Wimbledon is forced to deal with an inconvenient truth ahead of Saturday’s women’s final

Although she has represented Kazakhstan for the past few years, Alena Rybakina could strike at Wimbledon’s anti-Russian sentiment in Saturday’s women’s final at the All England Club.

Rybakina, 23, who was born in Moscow, played for Russia for the first few years of her career before deciding to switch to Kazakhstan shortly after her 19th birthday after being offered financial support by the Kazakhstan Tennis Federation.

And while the Kazakh flag will fly ahead of her Center Court showdown against third seed Ons Jaber on Saturday, her very presence in the exhibition match has caused some nervousness in London, judging by the reaction of the Western media.

This year’s Wimbledon was one of the most dramatic SW19 tournaments in recent memory; Nick Kyrgios and Stefanos Tsitsipas clashed (almost literally) in a furious match on Center Court, while Rafael Nadal starred ahead of his semi-final match with Kyrgios, securing the Australian’s first-ever Wimbledon final qualification. but two of the headline-grabbing narratives that have dominated events thus far.

But all of this – Kyrgios’ unlikely final appearance or Novak Djokovic’s pursuit of his first Grand Slam this year – has been shrouded in controversy after Wimbledon officials rejected players from Russia or Belarus: sports sanctions imposed. on some of the best in the world as penance for Russia’s military actions in Ukraine.

This was apparently done to prevent some of the world’s best players, such as Russia’s Daniil Medvedev or Belarus’ Aryna Sabalenka, from triumphing at the heart of British sport, and to prevent any perceived public trouble that would follow.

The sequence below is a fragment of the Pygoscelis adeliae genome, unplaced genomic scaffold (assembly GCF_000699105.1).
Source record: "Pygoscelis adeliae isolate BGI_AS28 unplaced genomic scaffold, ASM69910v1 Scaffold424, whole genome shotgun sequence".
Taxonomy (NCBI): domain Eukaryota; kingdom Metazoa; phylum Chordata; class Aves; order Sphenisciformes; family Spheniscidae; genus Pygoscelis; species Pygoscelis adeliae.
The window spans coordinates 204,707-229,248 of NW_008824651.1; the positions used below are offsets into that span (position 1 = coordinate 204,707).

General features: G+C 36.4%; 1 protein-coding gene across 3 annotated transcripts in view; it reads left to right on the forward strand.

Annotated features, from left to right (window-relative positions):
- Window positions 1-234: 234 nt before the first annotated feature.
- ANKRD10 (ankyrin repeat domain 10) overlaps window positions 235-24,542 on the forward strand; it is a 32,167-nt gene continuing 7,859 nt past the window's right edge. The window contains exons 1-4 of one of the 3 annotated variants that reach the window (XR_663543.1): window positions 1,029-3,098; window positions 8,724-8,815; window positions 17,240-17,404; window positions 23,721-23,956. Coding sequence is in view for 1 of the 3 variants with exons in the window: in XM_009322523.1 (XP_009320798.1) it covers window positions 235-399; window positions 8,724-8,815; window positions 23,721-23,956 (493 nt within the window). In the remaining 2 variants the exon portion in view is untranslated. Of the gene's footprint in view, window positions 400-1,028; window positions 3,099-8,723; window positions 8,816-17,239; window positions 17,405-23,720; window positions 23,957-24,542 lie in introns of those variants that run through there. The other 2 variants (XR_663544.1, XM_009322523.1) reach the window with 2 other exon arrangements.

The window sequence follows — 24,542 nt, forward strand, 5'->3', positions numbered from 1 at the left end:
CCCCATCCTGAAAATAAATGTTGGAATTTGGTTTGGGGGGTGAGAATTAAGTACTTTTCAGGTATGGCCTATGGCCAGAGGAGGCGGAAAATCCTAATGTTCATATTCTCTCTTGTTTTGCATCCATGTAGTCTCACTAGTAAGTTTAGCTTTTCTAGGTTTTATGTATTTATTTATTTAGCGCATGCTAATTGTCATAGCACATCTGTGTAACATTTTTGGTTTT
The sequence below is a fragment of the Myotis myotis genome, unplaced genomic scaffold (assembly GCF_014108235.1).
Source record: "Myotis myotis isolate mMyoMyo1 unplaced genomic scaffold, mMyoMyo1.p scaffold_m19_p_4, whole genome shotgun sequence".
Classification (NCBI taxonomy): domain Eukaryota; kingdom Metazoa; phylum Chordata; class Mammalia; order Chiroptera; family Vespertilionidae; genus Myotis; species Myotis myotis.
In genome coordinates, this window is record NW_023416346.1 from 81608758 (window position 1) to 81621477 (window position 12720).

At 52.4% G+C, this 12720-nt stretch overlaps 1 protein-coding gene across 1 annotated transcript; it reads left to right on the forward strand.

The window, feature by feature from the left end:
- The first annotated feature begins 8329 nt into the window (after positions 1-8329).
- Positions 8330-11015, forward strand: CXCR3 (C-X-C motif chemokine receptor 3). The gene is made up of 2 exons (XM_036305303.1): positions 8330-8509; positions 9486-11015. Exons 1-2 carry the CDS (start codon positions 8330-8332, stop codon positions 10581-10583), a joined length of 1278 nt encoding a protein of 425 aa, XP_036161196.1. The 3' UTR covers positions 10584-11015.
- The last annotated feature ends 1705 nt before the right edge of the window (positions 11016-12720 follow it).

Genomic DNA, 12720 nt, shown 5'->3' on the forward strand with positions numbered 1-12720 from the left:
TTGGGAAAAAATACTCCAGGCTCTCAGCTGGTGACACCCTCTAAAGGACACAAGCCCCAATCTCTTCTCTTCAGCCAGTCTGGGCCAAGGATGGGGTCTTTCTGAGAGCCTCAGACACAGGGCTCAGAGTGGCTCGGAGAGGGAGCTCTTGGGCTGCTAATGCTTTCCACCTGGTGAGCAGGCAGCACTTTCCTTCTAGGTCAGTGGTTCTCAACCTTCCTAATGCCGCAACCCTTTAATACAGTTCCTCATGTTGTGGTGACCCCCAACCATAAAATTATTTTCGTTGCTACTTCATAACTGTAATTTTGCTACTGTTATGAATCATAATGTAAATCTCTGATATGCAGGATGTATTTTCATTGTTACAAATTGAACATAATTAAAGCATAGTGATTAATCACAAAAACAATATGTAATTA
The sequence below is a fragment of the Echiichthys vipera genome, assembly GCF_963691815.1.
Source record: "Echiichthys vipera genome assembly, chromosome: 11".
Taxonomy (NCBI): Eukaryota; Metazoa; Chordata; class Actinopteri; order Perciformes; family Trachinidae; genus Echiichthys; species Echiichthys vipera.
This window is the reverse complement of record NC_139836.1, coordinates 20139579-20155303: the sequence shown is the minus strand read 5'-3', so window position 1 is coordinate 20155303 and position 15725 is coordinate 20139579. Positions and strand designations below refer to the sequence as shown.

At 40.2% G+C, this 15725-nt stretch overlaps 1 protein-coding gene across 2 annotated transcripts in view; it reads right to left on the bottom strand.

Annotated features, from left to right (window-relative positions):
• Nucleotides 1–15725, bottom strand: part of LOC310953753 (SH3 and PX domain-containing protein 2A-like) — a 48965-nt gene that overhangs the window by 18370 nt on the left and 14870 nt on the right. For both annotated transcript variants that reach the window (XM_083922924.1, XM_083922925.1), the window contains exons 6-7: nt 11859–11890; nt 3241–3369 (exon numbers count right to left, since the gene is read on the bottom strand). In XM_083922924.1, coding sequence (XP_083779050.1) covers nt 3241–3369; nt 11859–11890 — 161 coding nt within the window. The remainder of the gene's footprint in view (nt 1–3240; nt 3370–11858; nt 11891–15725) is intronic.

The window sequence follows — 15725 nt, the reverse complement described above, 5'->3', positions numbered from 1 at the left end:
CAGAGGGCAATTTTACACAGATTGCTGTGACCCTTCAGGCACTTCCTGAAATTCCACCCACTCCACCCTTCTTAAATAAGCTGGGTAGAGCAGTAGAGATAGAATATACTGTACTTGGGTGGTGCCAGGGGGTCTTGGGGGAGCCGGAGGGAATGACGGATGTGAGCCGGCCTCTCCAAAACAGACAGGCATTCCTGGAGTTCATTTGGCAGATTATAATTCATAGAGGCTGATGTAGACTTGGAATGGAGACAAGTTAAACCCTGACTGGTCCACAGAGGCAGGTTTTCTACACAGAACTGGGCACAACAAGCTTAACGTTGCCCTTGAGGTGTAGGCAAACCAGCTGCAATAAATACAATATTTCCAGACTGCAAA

How The Times states: “A review of the Duchess of Cambridge handing a Venus dish of rosewater to a Moscow-born player who represented Russia at junior level will be slightly spoiled.”

Surprising or not, after Rybakina beat former champion Simona Halep in their semi-final, fate has it that Kate Middleton could very well hand the silverware to the Russian-born woman and Aussie (Kyrgios) this weekend. on trial for alleged assault.

Guardianmeanwhile, called Rybakina’s exit to the final “a headache”.

“It was impossible not to be enchanted by Rybakina’s happiness and joy, as well as the quality of her tennis,” they said.

“However, behind the scenes and their pristine smiles, the Wimbledon suits are no doubt shuffling uneasily.”

Hardly the scenario the All England Club envisioned a few weeks ago – as some pointed out online.

However, Rybakina is keen to stress that her decision to represent Kazakhstan was clearly not a marriage of convenience to circumvent the ban on Russian athletes from Wimbledon by making the switch in 2018.

“I’ve been playing for Kazakhstan for a long time,” she said, referring to the geopolitical situation simmering under the surface of her very presence in London.

“I am very happy to represent Kazakhstan. They believed in me. There are no more questions about how I feel.”

Still, on the eve of the first Grand Slam match of her career, Rybakina is careful not to inflame politics and refuses to be drawn into the debate about her nationality or where she calls home.

Instead, she says that she is something of a wandering nomad.

“I think I’m based on the tour because I travel every week,” she said.

“I spend most of my time on tour. Between tournaments, I practice in Slovakia. There were camps in Dubai. So I honestly don’t live anywhere.”

Despite flying the Kazakh flag and showing off her credentials as a global citizen, Rybakina could nevertheless become the first Russian-born woman to win a Wimbledon singles tournament since Maria Sharapova stunned the world as a teenager in in 2004.

Despite all efforts to rid the Russians of this year’s tournament, Wimbledon still cannot escape Russian influence at the All England Club.



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